Although I am a relief printmaker, I work with transparent ink that is traditionally made for lithographers. Inks when fresh from the can are very concentrated, and like other media, some are more transparent than others. If you print too concentrated a color, it can be very difficult to cover that color over with a subsequent color, even if the color on top is very opaque.
When I talk about inks to non-printmakers, I explain that the transparent base in what holds all the pigment in. Here is what two types of transparent base look like, with and without some pigment added:
Handschy transparent base (left) vs. Graphic Chemical transparent base (right)
My inks are by Handschy, purchased from Graphic Chemical. I the past I have used Handschy transparent base as well (on the left), purchasing it in 5 lb tubs. It has the consistency of honey (very sticky), and while it is very transparent, it has a tendency to impart its yellowish tone to my ink mixes. So it was hard to get any delicate purplish-blue layers. And it became difficult to purchase.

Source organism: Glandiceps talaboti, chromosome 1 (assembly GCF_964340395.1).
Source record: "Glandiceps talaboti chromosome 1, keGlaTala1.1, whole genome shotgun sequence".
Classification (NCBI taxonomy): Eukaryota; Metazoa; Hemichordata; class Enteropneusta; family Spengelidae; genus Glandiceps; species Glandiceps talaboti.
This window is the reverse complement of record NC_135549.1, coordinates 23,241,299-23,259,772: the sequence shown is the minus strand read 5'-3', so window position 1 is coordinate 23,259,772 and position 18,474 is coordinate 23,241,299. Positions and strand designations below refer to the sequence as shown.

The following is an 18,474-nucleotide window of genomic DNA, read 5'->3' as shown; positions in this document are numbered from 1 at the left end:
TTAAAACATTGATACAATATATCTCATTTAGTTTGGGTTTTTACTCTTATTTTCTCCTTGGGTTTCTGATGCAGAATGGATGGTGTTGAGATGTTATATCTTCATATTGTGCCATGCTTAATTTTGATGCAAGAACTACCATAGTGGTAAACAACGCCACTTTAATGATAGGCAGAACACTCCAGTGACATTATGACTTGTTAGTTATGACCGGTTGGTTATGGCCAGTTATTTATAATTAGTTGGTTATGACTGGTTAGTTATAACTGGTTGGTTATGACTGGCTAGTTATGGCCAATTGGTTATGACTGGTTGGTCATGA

So I’ve just started using a transparent base made by Graphic Chemical (on the right). As you can see from the picture, it is stiff and white! It seems to be almost as transparent when rolled out, and it does allow those delicate blue layers I’d been hoping for. I have to mix it with some of Daniel Smith’s Miracle Gel to get it to a consistency where it can be rolled out. So far the layers are still transparent, and the ink seems to adhere to the layer on the paper well.
A new relationship…always exciting, and a bit unknown.